After 18 years the Devils Postpile National Monument is updating their Fire Management Plan. Managed by the National Park Service (NPS) and designated by presidential proclamation in 1911, the Monument protects 800 acres surrounded by the Inyo National Forest. 687 acres of the Monument is federally designated Wilderness. A new fire management plan is needed because the current management direction mandates full suppression and does not allow natural ignitions to be managed for ecosystem benefit. It also restricts fuels treatment projects to the northeastern 15% of the Monument that is not federally-designated Wilderness. Prior to 18th century fire suppression, lightning-ignited fire occurrence…

Coffee Outdoor Retailer

31 Aug: Outdoor Retailer as a Non-profit

How to Crush at Outdoor Retailer as a Non-profit Representing Friends of the Inyo at Outdoor Retailer Summer Market convention was a real treat. I’ve received questions from nonprofits about the experience and how to be effectively table at these type of events. Don’t be Afraid to Shine You offer value – non-profit tablers seemed timid, and I related to people tagged with “nonprofit” name badges. It feels awkward talking with industry representatives when they know you aren’t a big money buyer. Be self conscious in a good way. Be proud of your organizations work and mission. You offer a…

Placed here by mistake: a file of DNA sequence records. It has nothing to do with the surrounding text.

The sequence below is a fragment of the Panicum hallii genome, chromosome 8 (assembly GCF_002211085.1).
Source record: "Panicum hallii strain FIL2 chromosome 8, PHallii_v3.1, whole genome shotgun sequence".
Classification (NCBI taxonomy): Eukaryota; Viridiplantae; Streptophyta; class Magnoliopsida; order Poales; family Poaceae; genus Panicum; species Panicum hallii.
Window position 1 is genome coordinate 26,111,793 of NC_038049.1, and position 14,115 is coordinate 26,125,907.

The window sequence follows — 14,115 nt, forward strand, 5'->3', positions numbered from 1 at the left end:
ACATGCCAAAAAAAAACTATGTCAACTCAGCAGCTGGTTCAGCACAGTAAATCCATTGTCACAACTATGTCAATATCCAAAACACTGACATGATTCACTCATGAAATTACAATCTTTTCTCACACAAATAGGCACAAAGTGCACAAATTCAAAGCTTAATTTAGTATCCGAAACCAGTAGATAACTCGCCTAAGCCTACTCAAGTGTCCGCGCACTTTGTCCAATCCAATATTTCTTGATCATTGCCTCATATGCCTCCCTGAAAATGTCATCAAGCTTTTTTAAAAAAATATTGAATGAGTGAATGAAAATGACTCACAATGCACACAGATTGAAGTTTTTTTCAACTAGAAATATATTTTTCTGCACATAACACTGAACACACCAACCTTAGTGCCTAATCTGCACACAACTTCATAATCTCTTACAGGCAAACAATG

owens dry lake

29 Aug: Owens Lake Big Day

August 21 was the annual fall migration Big Day at Owens Lake. Big Days” are known in the birding world as days where we count as many individual birds as possible in one day. Our own board member Mike Prather organizes observers to assist Los Angeles Department of Water and Power (LADWP) with these counts each spring and fall. This acts as a snapshot of peak migration numbers that help inform DWP’s management of the lake. While I’ve participated in many a spring Big Day, this year I decided to join the August event as well. The shorebirds and waterfowl…

backpacking near meadow

29 Aug: Highlights of the Final Forest Plan

The long awaited Inyo National Forest Land Management Plan was released in late July. Since then, Friends of the Inyo has been reviewing the final plan and supporting documents to understand how the plan intends to care for 1.9 million acres of Forest service lands in the Eastern Sierra. The plan includes how to manage and plan for recreation, protect at risk species, and recommendations for Wilderness and Wild and Scenic Rivers designations. We’re finding that the final plan is a mixed bag. We remain concerned about the level of protection the plan would provide for natural resources on the…

fortune note in hand

23 Aug: Musings of a Trail Ambassador

by Melissa Petrich, Friends of the Inyo Trail Ambassador. As I patrolled the Horton Creek Trail I was reminded of a statement a friend made a few years back: “Environmentalists are the most selfish people.” At the time, this statement took me aback. Confused, I decided not to think about it too much, but here I am years later with that comment still in the back of my mind. His statement was quickly followed with, “Environmentalists are not trying to conserve the earth for the earth’s sake, but for the sake of humans. We are conserving it for ourselves and…